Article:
2 shift inventory from the manufacturer to the

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sales. 2. Shift inventory from the manufacturer to the retailer and the customer. 3. Defend a brand against competition.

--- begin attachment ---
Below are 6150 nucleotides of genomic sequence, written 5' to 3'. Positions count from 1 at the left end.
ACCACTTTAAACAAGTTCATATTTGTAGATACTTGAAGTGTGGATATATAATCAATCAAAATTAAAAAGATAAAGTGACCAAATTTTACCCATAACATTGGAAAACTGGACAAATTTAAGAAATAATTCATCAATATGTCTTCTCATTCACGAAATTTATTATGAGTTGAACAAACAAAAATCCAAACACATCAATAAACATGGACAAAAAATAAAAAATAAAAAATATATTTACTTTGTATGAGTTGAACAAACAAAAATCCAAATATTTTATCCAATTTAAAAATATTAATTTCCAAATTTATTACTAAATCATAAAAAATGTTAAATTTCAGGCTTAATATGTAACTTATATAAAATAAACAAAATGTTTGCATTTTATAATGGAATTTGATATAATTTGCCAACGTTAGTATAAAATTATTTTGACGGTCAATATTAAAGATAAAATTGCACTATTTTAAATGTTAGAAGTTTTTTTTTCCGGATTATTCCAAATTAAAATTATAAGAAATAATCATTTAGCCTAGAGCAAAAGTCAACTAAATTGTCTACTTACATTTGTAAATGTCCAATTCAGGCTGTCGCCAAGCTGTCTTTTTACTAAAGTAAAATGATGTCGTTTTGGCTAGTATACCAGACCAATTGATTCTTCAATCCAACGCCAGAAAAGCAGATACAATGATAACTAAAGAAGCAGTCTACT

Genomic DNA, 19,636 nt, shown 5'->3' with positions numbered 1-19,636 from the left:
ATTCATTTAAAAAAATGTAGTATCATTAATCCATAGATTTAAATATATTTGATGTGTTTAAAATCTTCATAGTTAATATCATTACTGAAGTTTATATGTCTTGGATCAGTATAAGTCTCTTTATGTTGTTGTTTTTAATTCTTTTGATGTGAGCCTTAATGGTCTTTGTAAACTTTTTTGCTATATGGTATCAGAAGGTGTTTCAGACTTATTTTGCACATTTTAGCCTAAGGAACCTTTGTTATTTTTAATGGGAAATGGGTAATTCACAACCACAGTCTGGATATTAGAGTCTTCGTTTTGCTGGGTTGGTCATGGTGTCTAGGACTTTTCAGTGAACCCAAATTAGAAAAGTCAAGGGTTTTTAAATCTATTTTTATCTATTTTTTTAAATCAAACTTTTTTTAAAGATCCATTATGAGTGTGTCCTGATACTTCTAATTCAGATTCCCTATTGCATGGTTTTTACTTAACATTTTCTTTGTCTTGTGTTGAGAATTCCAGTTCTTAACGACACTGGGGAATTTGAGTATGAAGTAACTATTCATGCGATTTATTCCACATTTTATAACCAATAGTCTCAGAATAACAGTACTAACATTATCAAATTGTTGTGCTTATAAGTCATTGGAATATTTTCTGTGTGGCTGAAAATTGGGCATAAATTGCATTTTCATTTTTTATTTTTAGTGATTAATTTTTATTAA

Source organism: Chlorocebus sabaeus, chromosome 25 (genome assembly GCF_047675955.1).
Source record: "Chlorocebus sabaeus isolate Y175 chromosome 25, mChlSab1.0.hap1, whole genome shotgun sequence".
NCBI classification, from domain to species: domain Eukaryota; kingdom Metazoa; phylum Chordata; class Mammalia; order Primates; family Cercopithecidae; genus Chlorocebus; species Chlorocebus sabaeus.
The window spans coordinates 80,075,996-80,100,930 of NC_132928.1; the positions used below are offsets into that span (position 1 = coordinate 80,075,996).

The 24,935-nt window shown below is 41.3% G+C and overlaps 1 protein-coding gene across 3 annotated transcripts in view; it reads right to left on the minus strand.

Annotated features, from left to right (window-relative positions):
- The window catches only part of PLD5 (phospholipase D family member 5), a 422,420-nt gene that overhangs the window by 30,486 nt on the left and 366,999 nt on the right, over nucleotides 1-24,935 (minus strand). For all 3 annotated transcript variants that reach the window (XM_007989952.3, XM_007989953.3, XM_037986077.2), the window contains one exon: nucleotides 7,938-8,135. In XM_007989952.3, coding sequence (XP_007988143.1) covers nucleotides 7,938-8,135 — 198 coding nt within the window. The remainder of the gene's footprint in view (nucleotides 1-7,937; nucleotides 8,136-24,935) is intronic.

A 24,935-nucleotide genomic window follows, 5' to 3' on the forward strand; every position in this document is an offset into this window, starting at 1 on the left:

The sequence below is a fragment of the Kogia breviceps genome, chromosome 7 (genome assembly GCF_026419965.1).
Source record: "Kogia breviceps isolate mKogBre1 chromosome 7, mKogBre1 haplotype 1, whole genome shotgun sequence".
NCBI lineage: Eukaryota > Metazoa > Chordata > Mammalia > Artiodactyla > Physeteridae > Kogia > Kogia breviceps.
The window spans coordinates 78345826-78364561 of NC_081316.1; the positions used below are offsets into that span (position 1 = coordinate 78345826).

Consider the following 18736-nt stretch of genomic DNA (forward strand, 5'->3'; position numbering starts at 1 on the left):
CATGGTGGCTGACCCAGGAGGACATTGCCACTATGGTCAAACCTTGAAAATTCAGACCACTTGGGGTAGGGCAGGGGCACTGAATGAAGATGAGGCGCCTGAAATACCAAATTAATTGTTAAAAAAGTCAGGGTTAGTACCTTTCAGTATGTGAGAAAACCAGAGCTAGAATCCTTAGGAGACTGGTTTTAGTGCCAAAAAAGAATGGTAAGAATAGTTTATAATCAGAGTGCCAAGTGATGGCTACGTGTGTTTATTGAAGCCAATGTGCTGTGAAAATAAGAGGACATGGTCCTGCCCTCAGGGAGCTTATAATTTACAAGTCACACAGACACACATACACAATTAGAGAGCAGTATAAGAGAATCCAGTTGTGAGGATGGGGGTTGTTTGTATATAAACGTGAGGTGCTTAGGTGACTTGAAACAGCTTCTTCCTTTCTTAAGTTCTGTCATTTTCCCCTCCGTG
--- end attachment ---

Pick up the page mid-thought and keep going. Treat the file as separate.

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In response to a trade promotion, the retailer has the following options: 1. Pass through some or all of the promotion to customers to spur sales. 2. Pass through very little of the promotion to customers but purchase in greater quantity during the promotion period to exploit the temporary reduction in price. The first action lowers the price of the product for the end customer, leading to increased purchases and thus increased sales for the entire supply chain. The second action does not increase purchases by the customer but increases the amount of inventory held at the retailer. As a result, the cycle inventory and flow time within the supply chain increase. Trade promotions lead to a significant increase in lot size and cycle inventory because of forward buying by the retailer. This generally results in reduced supply chain profits unless the trade promotion reduces demand fluctuations. The retailer can justify the forward buying because it decreases his total cost. In contrast, the manufacturer can justify this action only if they have either inadvertently built up a lot of excess inventory or the forward buy allows the manufacturer to smooth demand by shifting it from peak to low-demand periods. In practice, manufacturers often build up inventory in anticipation of planned promotions. During the trade promotion, this inventory shifts to the retailer, primarily as a forward buy. If the forward buy during trade promotions is a significant fraction of total sales, manufacturers end up reducing the revenues they earn from sales because most of the product is sold at a discount. The increase in inventory and the decrease in revenues often leads to a reduction in manufacturer profits as a result of trade promotions. Total supply chain profits also decrease because of an increase in inventory. Difficulty: Hard 3. Discuss the characteristics of a successful multi-echelon supply chain. Answer: For such a multi-echelon distribution supply chain, a good replenishment policy has the following characteristics: • All parties within a stage are divided into groups such that all parties within a group order simultaneously from the same supplier. • When a party receives a replenishment order, the receipt should be synchronized with the shipment of a replenishment order to at least one of its customers. In other words, a portion of any replenishment order at a stage should be cross-docked onto the next stage. • If a customer replenishes less frequently than its supplier, the supplier replenishment frequency should be an integer multiple of the customer replenishment frequency and replenishment at both stages should be synchronized to facilitate cross-docking. In other words, a supplier should cross-dock all orders from customers who reorder less frequently than the supplier himself.
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